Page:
On a chance visit to our nearest Christian Book Shop (which isn’t actually all that near at all…) I saw a big display of books. I would have ignored it apart from the tiny sticker indicting it was by the author of ‘The Shack’ (which I saw has sold 18million copies!) – if you’ve read it, like marmite, you’ll either love it or hate it. (Most love it but find the subject matter very hard to read – the main character’s young daughter is abducted and murdered). I loved The Shack and so on an impulse I bought Crossroads and subsequently read it in 2 days (partly helped by being ill and having to rest!)
Young is a Christian and his books reflect the Christian message, evangelical in nature, clearly illustrating some of the complexities of faith in a simple and easy to understand way. The Shack was a quirky and contemporary read, addressing some deep theological issues like the trinity with ease. I really liked the way it was written, I’d never read anything like it. Crossroads is written in the same vein. It takes some deep issues and addresses them in the same way as in The Shack. There are similarities – in The Shack, God is represented as a large black woman, in Crossroads the Holy Spirit as a native Indian woman. Where I loved that in The Shack, in Crossroads I found it lazy, too same-y. Young fans will probably love that, but for me it was slightly disappointing. Jesus is a likeable chap (he would be) who forms an easy relationship with the main character, Tony. I like this because I think this is what jesus would be like.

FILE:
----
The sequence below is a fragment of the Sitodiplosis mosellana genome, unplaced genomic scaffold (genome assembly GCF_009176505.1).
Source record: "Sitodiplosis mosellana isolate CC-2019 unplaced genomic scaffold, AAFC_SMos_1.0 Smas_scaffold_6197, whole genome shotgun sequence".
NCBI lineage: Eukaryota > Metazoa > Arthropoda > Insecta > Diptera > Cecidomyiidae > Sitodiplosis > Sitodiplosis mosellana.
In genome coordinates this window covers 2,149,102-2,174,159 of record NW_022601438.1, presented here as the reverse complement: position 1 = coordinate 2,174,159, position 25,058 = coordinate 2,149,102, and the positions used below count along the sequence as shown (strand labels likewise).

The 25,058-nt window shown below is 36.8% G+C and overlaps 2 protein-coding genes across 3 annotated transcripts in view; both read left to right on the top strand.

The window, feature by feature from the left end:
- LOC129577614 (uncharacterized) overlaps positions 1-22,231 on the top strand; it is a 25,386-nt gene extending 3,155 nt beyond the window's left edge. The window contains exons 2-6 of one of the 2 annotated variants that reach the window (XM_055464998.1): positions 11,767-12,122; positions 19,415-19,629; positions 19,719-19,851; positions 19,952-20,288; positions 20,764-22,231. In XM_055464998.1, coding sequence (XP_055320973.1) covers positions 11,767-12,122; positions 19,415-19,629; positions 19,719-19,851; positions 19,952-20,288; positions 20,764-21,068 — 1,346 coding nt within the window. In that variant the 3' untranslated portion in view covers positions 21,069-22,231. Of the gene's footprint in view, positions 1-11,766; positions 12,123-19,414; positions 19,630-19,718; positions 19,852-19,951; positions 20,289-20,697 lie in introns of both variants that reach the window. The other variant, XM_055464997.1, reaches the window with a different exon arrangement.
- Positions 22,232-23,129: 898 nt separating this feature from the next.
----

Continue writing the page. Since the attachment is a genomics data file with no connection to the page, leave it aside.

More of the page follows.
So was it a good read? – yes, couldn’t put it down. The main character is initially an unlikeable man, arrogant, self-absorbed hurtful and paranoid. He ends up in a coma and in this coma state subsequently meets God, Jesus and the Holy Spirit. They give him the opportunity to put the things right, with an offer to heal just one person. Through this he encounters various strangers who become friends who subsequently affect his life and his decisions. The plot is clever if rather unbelievable, and in places it seems unbiblical, not sure what the bible says about the spirit of a living person inhabiting someone else. Sounds demonic if you ask me! But it’s a very easy read. That said, to get the best out of it a slower or second read would be necessary to address some of the themes within it.
The book cleverly uses a changing landscape to illustrate the state of Tony’s heart and mind, in the aftermath of his arrogant and self centred life. And we watch how as he addresses the things he has done, the landscape changes until he reaches the one final, and huge hurdle. I wonder what has happened in Young’s life that he addresses such difficult and painful issues in his books (I am sure I could google and find out…) but I imagine to some who have dealt with such pain this would be a deeply beneficial read.
I really like the main theme of redemption, that no matter how much of a mess you make in your life, no matter how many people you hurt, there is a chance with God, to make it right. That is the Gospel right there. So if it makes people think, gets them asking questions then it’s done it’s job.